When a child experiences fever, nausea, vomiting and persistent stomach pains, most parents and doctors chalk it up to a 24-hour bug. But there’s another issue that causes remarkably similar symptoms, and it’s often overlooked: pediatric pancreatitis.
Pancreatitis, an inflammation of the pancreas, is not commonly considered in children with GI symptoms — primarily because it’s often linked to alcohol or gallstones (which represent about 70% to 80% of adult cases, according to American Family Physician). But while pediatric pancreatitis is more rare than pancreatitis in adults, it’s not as uncommon as you might expect.
What is Pediatric Pancreatitis?
The pancreas is a large, pear-shaped gland located behind the stomach. It’s responsible for creating digestive enzymes and releasing them into the small intestine to break down carbs, fats and proteins. It also creates the blood sugar-regulating hormones glucagon and insulin.
When the pancreas becomes inflamed, it may stop functioning properly — which impacts the body’s ability to break down and absorb food and regulate blood sugar levels.
Childhood pancreatitis can either be acute, meaning it lasts only a few days, or chronic, meaning it’s recurring or ongoing and can cause permanent damage to the pancreas.
Signs and symptoms of pancreatitis often include:
- Sudden, severe abdominal pain
- Pain in the back, sides, and chest
- Loss of appetite
- Diarrhea or greasy stool
- Weight loss
- Poor growth
- High or low blood sugar
Speak with your or your child’s doctor if you or your child are experiencing any signs or symptoms listed above.
Causes of Pediatric Pancreatitis
There are several causes of pancreatitis in children. They include:
- Genetic disorders
People with certain inherited or genetic disorders, like disease-causing variants in the SPINK1 gene or CFTR gene (which causes cystic fibrosis), are at a higher risk of developing chronic pancreatitis.
According to the NPF, in more than one-third of pediatric pancreatitis cases, the cause is not identified.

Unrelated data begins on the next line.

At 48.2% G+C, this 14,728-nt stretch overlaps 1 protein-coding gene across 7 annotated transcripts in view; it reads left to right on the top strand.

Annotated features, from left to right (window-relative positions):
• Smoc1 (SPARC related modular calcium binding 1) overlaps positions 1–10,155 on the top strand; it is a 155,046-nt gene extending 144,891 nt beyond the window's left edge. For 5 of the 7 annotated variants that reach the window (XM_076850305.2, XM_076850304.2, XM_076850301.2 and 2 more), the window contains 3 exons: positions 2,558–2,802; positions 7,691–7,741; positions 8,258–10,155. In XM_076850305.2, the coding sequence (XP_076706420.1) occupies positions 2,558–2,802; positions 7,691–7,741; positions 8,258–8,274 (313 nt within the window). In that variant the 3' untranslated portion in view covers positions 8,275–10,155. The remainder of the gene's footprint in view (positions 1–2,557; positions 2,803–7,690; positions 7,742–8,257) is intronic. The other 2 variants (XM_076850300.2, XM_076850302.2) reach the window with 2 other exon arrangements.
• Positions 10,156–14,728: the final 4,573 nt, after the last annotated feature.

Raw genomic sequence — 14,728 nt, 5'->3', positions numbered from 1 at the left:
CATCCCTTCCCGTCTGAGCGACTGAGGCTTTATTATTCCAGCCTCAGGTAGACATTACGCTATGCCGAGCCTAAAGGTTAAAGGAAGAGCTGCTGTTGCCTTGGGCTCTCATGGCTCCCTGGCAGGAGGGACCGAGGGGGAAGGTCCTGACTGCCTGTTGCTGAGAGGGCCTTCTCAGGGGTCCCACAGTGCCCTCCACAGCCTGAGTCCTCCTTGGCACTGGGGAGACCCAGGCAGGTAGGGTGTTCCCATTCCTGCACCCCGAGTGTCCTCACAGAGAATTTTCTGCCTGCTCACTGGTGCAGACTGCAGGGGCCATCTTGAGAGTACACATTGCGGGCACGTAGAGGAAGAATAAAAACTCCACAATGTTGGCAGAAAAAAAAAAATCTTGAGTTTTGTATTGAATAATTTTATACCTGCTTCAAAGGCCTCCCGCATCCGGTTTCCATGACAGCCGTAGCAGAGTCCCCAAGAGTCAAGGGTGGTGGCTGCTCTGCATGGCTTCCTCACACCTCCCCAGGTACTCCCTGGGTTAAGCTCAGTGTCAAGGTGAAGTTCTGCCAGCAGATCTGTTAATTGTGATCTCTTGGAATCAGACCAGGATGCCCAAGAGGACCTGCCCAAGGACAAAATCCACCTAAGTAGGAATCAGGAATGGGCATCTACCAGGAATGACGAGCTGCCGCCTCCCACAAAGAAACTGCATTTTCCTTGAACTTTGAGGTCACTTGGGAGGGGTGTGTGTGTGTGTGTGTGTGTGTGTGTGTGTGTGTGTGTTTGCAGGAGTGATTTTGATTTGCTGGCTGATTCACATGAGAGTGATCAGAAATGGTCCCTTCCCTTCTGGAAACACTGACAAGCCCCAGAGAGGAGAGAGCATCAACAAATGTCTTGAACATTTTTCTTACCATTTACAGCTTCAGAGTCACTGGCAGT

- Physical injury
Blunt trauma to the abdomen can injure the pancreas and impact its ability to function normally.
Chemotherapy agents, antibiotics, and anti-seizure medicines can lead to pancreatitis, according to the National Pancreas Foundation (NPF).
Solid materials that form in the gallbladder can often block the pancreatic duct. Although gallstones are very rare in children, they’re still possible.
- The anatomy of the liver or pancreas
Abnormalities in the development or anatomy of the ducts (tubes) in the liver or pancreas can cause pancreatitis.
- A separate illnesses
Illnesses that impact multiple organs, such as autoimmune diseases, can lead to issues with pancreatic function.
- High triglycerides
A high level of triglycerides (a type of fat found in the blood) can cause pancreatic inflammation.
Importance of Genetic Testing for Pediatric Pancreatitis
Identifying and diagnosing pancreatitis is challenging — mostly because its symptoms are similar to symptoms of many other conditions. But when pancreatitis is left untreated, it can cause severe damage, and acute cases can become chronic.
Because pancreatic issues may be genetic, undergoing genetic testing can be essential to effective diagnosis and treatment. And because hereditary pancreatitis is progressive, the sooner your doctor diagnoses the issue, the better.
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